In East Asia, Kazakhstan Pushes for Nuclear Nonproliferation

 
 

Kazakh President Nursultan Nazarbayev, on a five-day trip to East Asia split between Japan and South Korea, has proposed that North Korea could follow in Astana’s footsteps toward denuclearization.

“Over the past 25 years through its own practice, Kazakhstan has built an effective model to chart a path towards a nuclear-free world. We propose all countries, including North Korea, will use this model,” he said in a written interview with South Korea’s Yonhap News Agency.

Kazakhstan, at the moment of independence 25 years ago, inherited the worth’s fourth largest stockpile of nuclear weapons. For four decades, the country’s vast steppe had been used for nuclear tests. One of Nazarbayev’s first initiatives was repatriating the Soviet nuclear weapons, a process completed in 1995, and in 2000 the Semipalatinsk nuclear weapon test site was dismantled.

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On the 20th anniversary of a nuclear-free Kazakhstan last year, Foreign Minister Erlan Idrissov wrote in The Diplomat:

But even though the Semipalatinsk test site has now been shut for almost 25 years, there is no escaping its dark shadow. Huge areas of our land are still contaminated. Ill-health and birth defects in the adjacent areas are still far too common.

This history explains the determination of Kazakhstan and its citizens to campaign for a permanent end to nuclear testing and, in the long run, a nuclear weapon-free world. We don’t want another country or its people to suffer such a terrible fate.

In the past year, experts say North Korea has conducted two nuclear tests, and as many as 19 missile tests, to the South’s increasing concern. In addition, U.S. President-elect Donald Trump suggested pulling back the American nuclear umbrella from the region — he’d complained that South Korea and Japan did not pay their fair share for deterrence in the region — and suggested the two countries consider getting nuclear weapons themselves. With Trump’s election, uncertainty is bound to skyrocket, especially in the lame duck period until Trump takes office in January.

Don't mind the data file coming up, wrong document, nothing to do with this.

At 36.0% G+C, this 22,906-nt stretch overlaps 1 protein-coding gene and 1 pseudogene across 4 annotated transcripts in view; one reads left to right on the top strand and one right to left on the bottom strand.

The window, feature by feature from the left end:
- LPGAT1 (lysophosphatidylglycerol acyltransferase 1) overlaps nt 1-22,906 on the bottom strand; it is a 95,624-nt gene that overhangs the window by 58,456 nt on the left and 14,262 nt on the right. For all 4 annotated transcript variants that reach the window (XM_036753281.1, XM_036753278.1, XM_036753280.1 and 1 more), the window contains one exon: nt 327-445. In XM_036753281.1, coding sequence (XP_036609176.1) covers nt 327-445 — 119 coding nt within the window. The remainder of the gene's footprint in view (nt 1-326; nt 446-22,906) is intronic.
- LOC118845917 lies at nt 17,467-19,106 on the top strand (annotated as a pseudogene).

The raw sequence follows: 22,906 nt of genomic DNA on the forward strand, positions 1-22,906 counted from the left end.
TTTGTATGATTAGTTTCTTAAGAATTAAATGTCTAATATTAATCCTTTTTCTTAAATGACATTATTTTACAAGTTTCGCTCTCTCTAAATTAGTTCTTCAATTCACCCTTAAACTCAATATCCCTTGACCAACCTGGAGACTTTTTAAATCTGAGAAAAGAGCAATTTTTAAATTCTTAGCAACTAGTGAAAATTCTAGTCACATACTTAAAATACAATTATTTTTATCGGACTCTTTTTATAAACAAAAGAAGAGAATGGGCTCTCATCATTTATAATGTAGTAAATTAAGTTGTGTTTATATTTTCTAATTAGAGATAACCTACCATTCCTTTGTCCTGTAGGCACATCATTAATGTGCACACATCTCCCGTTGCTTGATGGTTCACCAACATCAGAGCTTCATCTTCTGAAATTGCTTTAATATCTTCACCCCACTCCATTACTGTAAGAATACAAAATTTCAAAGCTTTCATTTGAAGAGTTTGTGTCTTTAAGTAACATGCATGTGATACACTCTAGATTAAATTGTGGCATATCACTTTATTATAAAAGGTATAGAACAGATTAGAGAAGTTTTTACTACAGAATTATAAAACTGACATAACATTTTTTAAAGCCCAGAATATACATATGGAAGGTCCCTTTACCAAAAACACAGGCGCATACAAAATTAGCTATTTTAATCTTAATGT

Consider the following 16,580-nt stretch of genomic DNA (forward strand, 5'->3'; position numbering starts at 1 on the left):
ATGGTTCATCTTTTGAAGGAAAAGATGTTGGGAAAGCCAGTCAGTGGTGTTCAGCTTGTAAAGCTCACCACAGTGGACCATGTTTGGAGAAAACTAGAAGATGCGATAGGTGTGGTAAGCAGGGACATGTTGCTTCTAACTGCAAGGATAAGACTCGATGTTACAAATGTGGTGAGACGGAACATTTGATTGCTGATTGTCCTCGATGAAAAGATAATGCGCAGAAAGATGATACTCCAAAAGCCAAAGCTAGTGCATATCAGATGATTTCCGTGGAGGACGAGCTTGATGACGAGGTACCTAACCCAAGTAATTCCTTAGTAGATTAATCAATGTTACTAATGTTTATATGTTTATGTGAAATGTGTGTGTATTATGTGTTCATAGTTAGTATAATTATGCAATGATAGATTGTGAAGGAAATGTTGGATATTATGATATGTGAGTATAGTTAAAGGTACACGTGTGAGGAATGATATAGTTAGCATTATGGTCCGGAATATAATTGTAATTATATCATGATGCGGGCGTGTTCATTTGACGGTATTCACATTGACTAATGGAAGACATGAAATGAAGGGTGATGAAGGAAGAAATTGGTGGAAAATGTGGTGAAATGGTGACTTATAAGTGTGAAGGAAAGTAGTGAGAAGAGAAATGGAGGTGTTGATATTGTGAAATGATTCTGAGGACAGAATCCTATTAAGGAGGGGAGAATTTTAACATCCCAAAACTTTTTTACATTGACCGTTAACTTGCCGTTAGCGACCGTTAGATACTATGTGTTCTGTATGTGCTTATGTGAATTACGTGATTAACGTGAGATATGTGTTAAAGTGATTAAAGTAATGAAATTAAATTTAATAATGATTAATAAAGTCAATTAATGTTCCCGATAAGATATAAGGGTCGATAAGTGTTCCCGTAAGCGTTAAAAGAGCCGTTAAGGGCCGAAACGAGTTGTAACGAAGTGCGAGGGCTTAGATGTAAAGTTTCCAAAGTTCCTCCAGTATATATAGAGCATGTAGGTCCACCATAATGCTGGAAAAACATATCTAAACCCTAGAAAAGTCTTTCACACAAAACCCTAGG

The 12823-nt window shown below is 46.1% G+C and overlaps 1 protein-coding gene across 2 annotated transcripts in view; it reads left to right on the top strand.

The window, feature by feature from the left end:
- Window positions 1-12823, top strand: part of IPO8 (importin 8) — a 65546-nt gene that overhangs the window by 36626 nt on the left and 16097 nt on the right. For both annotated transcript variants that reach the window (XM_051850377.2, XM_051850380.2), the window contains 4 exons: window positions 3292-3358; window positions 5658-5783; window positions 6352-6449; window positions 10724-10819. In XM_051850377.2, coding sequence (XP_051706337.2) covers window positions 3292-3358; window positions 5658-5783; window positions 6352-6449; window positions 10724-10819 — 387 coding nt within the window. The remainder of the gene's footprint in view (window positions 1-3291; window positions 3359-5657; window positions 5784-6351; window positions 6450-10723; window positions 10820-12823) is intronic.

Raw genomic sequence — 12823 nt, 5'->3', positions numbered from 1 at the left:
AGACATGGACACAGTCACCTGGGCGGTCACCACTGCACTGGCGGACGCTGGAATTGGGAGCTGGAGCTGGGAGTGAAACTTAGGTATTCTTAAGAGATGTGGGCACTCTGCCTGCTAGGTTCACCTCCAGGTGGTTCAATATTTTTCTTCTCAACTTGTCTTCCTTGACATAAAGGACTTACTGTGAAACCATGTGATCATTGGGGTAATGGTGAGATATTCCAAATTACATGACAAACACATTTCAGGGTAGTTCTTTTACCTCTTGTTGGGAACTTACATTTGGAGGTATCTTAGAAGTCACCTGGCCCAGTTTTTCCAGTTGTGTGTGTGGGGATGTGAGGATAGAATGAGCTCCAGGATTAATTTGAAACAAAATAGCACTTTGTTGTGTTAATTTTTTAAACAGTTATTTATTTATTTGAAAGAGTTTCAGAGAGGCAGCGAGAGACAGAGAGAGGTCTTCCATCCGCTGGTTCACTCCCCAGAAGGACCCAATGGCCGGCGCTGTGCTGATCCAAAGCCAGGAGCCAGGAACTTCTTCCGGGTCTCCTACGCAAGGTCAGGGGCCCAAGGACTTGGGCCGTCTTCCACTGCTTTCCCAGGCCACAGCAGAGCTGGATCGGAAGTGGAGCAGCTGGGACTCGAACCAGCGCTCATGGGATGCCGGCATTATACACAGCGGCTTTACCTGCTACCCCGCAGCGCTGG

With Washington’s commitment to nonproliferation more in question, Astana’s shines ever brighter. Kazakhstan’s nonproliferation message resonates in South Korea because of the current North Korean threat; the message just as well resonates in Japan, the only country to have been the victim of a nuclear attack.

In Tokyo, Nazarbayev and Prime Minister Shinzo Abe shook hands on a range of business deals. Nazarbayev addressed the Japanese parliament, warning that “[t]he world creeps in[to] a new nuclear age – potentially more dangerous and unpredictable.” He went on to pitch the Kazakh government’s reform agenda — the 100 Concrete Steps to achieve the Five Institutional Reforms — and make the case for greater Japanese economic cooperation with Kazakhstan. The two countries have trade turnover of nearly $1.5 billion, with ample space to expand.

Nuclear nonproliferation is the core piece of Kazakhstan’s global diplomacy. The country rejoiced when Iran and P5+1 settled a nuclear deal last year and now Astana has its sights on solving the North Korean conundrum. According to the Japan Times, Japanese Foreign Minister Fumio Kishida and Nazarbayev agreed to cooperate toward further UN Security Council sanctions against North Korea. Starting in 2017, Kazakhstan will hold a nonpermanent seat on the council.

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